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Tycho / 5 hours ago

World of Warcraft creates “social media campaigns” without even mounting social media campaigns because you talk about it a lot when you’re playing it.  This just naturally happens.  And it floats in the shared air of the internet like a spore waiting to hatch in your sinuses and grow a knobbly spar into your brain.

Even in the full knowledge that it was a creature of sophistication and bearing, I was mostly content to let others return to the ancestral shores while I made due with the contact high.  I was able to deflect the torrent of hot caramel fudge shooting from Scott Kurtz in virtually every direction about this homecoming.  I thought that we were safe; indeed, I am still safe.  But Scott’s wife Angela started talking to Kara about how much fun they were having in there, and that’s that.  There’s no armor on that side.  It’s like when “the call” comes from “inside the house.”  You got nothin’.

So now he’s doing that.

My clan is headed over the mountains to Spokane, where there is no Dragon Age.  The “eMachine” they have there would catch on fire at the mention of it, and the less said of the ancient Windows NT print server, the better.  So I feel compelled to eulogize the game.  I feel compelled to make a lozenge of my wanting.

There is a “big picture” for Dragon Age and I see it now.  You can play the new one for thirty hours, as I did, and not really be playing it at all.  There’s a lot of dirty work in this setting up front, in the first two games: a lot of tent-pole placing, a lot of trench digging, but when you see how they play around with those things now - how they invert them, or unfold them, it’s marvelous.  I want to interrogate them: when did you know which things?  Did you make this franchise backwards, and have to spend a decade getting where you meant to go?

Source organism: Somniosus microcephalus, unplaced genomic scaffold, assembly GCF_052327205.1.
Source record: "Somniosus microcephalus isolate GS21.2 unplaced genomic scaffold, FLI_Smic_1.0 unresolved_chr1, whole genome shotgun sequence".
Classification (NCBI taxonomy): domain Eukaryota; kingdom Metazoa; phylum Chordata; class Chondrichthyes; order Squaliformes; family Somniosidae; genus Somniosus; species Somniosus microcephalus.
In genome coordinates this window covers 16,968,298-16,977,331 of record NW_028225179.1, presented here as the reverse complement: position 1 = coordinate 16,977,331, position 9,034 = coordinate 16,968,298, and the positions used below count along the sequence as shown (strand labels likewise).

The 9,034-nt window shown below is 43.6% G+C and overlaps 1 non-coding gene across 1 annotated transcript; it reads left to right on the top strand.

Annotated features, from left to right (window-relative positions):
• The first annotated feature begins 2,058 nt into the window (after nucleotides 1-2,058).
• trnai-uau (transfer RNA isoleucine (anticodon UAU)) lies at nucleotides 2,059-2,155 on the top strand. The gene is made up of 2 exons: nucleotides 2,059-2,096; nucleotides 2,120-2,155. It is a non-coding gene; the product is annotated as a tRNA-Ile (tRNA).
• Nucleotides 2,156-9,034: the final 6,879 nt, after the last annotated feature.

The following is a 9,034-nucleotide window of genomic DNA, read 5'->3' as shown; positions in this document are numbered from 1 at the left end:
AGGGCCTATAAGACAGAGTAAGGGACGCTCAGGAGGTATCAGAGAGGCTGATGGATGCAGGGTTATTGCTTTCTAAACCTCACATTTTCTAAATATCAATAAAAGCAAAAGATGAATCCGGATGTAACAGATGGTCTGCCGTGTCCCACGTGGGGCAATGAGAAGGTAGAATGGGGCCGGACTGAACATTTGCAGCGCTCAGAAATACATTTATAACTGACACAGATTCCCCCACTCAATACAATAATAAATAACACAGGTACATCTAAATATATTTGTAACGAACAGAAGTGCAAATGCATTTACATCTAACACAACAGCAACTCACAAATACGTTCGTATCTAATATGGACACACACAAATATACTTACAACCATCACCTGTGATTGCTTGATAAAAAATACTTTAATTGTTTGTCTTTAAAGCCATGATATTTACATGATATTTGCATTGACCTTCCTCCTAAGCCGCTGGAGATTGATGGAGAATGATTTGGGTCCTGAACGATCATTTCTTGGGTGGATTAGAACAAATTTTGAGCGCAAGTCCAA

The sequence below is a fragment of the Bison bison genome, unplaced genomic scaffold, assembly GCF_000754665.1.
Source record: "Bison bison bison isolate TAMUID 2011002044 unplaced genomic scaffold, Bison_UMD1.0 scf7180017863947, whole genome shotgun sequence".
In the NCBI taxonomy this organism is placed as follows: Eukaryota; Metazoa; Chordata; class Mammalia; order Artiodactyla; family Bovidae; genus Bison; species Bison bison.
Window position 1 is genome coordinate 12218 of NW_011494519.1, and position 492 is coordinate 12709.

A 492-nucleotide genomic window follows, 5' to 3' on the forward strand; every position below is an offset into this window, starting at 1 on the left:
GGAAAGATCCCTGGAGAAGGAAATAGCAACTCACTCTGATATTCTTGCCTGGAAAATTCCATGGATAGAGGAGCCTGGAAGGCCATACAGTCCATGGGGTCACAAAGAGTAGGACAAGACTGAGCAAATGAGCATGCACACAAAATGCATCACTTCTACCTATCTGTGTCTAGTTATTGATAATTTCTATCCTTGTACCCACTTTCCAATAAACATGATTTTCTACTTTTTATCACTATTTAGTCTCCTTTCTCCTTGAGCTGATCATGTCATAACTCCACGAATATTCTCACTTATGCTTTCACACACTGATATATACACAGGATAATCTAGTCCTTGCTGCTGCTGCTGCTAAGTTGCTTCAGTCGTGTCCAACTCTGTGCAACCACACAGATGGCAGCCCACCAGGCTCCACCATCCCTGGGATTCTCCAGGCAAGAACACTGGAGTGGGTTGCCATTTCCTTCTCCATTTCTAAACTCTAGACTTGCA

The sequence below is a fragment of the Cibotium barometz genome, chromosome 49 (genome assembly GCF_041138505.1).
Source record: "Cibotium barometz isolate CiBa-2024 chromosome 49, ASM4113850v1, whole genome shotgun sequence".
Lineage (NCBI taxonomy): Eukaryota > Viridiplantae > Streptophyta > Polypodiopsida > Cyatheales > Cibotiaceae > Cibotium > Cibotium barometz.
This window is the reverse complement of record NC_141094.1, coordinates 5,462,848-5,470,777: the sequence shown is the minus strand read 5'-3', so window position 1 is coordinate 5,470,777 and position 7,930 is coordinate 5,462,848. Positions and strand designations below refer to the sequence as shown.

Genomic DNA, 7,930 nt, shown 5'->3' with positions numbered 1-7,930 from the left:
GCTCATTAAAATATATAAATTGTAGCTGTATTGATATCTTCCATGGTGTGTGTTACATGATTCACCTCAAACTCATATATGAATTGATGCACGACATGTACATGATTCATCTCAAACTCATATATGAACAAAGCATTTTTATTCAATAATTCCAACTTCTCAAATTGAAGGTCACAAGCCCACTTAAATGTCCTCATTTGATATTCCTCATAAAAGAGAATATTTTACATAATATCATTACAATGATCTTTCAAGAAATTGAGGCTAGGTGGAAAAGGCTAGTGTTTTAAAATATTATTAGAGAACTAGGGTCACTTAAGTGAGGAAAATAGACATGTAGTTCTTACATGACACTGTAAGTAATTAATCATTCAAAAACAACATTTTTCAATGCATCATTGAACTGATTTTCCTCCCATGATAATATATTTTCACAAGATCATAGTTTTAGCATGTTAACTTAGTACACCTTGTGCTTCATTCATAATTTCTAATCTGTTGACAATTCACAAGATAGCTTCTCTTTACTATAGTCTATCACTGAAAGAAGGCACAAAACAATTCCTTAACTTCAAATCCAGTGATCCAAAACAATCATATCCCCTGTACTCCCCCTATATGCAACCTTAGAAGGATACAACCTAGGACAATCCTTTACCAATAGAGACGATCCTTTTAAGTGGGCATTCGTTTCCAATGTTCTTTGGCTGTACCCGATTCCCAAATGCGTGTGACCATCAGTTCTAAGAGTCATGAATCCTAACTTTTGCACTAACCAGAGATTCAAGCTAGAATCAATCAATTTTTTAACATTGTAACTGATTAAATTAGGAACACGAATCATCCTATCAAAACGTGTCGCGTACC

I think I’ve been too hard on their substrata, now.  Dragon Age had to mature, essentially, in full public view.  And then you get to this third one, except it feels like the First of its line.  The other games aren’t even dress rehearsals for this.  It cribs from everywhere, literally everywhere: iOS shrapnel of the “bar filler” genre, elven street drugs, MMO titrates immoral in their potency, and they’ve sewn it around a marvelous homage to their genre defining earlier work.  It could be the last thing you made, or the only thing, even, and noone could say you hadn’t created a kind of coordinate, in space and time, that the work of others will be judged by.

(CW)TB out.

Gabe / 19 hours ago


The last page of Silverside went up today. I was talking with some friends at lunch the other day about the project and they were surprised to hear that I don’t actually like drawing Automata. Of all our projects I feel like it is the one I am least qualified to draw. I just don’t feel like I have the skills to do Automata as well as I think it deserves to be done. I’m happy with a lot of the work I did on Silverside but it’s so much harder for me to draw than something like Lookouts or the Daughters of the Eyrewood.

I did way more research for this project than I normally do. It was important to me that it look and feel like a noir film. I watched a bunch of old movies but there were two that I specifically pulled a lot of inspiration from. The first was the Maltese Falcon and if you watch it you’ll see a couple nods to it in Silverside.

The floorplan of Betty’s apartment and the framing of the conversation that happens there is pulled right out of that movie. The other was Scarlet Street. I got a lot of costume ideas from this film and used the iconic lamp post in the last page today.

There’s more classic noir movie references in there if you look for them, sort of like a Tarantino movie I guess.

Speaking of the last page, here is a look at the inks for that page. You can click on it for a larger version.

Silverside is over for now but I guarantee there is more Automata coming in the future. Some of it in comic form some of it in something a little more exciting.

-Gabe out

Tycho / 2 days ago

Child’s Play Dinner & Auction!